Aims: Over decades, left ventricular assist device (LVAD) technology has transitioned from less durable bulky pumps to smaller continuous-flow pumps which have substantially improved long-term outcomes and quality of life. Contemporary LVAD therapy is beleaguered by haemocompatibility-related adverse events including thrombosis, stroke and bleeding. A fully magnetically levitated pump, the HeartMate 3 (HM3, Abbott, USA) LVAD, has been shown to be superior to the older HeartMate II (HMII, Abbott, USA) pump by improving haemocompatibility. Experience with the HM3 LVAD suggests near elimination of de-novo pump thrombosis, a marked reduction in stroke rates, and only a modest decrease in bleeding complications. Since the advent of continuous-flow LVAD therapy, patients have been prescribed a combination of aspirin and anticoagulation therapy on the presumption that platelet activation and perturbations to the haemostatic axis determine their necessity. Observational studies in patients implanted with the HM3 LVAD who suffer bleeding have suggested a signal of reduced subsequent bleeding events with withdrawal of aspirin. The notion of whether antiplatelet therapy can be avoided in an effort to reduce bleeding complications has now been advanced. Methods: To evaluate this hypothesis and its clinical benefits, the Antiplatelet Removal and Hemocompatibility Events with the HeartMate 3 Pump (ARIES HM3) has been introduced as the first-ever international prospective, randomized, double-blind and placebo-controlled, non-inferiority trial in a patient population implanted with a LVAD. Conclusion: This paper reviews the biological and clinical role of aspirin (100 mg) with LVADs and discusses the rationale and design of the ARIES HM3 trial.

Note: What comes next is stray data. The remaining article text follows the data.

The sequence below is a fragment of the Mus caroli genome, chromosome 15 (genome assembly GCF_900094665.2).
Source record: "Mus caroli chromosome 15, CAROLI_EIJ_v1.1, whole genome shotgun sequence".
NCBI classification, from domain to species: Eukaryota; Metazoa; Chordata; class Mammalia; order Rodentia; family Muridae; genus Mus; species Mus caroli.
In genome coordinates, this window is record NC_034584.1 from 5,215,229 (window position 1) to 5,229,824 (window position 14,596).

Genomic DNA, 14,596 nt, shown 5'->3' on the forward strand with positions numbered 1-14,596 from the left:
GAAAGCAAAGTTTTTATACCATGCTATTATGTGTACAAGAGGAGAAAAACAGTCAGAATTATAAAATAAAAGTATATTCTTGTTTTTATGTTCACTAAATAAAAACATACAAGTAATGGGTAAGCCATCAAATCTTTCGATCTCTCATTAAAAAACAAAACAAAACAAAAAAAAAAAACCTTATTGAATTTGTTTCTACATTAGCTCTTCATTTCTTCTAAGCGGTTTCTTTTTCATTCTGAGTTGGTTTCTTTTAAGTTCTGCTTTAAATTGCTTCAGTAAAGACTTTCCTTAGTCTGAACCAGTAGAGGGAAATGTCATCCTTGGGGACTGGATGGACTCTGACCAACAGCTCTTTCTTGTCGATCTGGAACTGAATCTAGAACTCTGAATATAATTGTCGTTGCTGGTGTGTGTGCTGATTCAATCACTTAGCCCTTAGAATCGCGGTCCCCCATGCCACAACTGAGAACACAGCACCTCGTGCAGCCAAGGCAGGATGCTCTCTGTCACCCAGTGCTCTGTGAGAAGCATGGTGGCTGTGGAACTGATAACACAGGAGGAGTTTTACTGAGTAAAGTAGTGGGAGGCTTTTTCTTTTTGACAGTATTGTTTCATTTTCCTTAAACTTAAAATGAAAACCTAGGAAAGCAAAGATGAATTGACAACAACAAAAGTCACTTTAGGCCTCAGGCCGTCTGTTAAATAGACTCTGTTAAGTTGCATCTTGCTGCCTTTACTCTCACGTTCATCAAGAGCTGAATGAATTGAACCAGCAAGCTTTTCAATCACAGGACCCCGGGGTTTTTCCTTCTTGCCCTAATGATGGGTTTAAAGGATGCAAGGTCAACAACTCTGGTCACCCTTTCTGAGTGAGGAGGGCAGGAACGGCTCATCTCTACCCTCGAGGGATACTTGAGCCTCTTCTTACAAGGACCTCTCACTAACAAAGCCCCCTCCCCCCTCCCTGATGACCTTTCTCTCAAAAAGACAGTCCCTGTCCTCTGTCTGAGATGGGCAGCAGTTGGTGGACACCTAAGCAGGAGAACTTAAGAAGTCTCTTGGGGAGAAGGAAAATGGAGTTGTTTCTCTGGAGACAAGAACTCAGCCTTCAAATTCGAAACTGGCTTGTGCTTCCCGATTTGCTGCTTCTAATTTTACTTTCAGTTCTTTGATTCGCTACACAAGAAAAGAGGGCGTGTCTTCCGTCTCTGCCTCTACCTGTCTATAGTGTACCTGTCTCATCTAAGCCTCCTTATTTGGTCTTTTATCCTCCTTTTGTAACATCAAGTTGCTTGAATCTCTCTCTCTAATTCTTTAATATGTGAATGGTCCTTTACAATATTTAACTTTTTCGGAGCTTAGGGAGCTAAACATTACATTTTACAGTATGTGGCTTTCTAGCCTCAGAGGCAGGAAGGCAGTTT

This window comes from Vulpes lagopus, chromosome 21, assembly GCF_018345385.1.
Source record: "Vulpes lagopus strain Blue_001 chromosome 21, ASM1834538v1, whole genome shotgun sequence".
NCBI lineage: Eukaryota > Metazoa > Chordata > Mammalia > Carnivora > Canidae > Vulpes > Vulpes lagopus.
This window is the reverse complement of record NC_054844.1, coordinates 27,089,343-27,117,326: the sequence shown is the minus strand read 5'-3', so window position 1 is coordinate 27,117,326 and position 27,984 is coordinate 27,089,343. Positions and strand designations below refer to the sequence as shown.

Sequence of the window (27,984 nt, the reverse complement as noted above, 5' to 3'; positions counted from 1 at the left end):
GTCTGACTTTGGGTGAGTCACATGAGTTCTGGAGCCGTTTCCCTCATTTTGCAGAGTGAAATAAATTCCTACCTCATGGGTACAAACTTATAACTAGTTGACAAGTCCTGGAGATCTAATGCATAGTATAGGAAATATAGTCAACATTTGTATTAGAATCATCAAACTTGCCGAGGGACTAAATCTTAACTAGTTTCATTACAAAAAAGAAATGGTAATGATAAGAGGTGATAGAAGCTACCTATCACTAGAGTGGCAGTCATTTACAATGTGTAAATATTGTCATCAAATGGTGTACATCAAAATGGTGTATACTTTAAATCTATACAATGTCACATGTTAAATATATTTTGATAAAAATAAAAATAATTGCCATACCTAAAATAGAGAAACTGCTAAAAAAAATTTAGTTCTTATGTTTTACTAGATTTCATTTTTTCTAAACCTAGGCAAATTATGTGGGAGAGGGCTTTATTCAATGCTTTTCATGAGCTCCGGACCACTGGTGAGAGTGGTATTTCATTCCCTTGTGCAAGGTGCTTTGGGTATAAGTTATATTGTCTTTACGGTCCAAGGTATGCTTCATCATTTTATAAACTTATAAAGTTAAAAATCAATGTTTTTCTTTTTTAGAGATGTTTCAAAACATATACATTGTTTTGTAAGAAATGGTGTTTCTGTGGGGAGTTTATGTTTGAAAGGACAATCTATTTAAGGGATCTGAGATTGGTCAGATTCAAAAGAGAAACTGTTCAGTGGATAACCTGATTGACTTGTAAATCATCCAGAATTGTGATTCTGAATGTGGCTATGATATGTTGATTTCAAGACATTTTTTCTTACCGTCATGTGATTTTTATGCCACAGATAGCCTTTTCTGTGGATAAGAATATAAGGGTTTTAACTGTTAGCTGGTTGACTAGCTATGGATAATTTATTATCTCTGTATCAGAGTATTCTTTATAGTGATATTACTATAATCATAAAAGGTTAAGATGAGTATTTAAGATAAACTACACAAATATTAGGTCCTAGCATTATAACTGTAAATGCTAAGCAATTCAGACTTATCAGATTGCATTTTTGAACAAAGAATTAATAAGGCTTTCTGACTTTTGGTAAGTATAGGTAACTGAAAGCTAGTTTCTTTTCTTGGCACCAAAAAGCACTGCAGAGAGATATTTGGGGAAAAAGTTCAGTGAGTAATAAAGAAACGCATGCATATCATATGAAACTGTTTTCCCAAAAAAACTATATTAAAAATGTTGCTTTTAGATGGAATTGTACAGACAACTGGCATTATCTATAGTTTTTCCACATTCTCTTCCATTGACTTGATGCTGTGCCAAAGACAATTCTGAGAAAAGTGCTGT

- Advanced heart failure
- Assist devices
- Mechanical Circulatory Support
ASJC Scopus subject areas
- Cardiology and Cardiovascular Medicine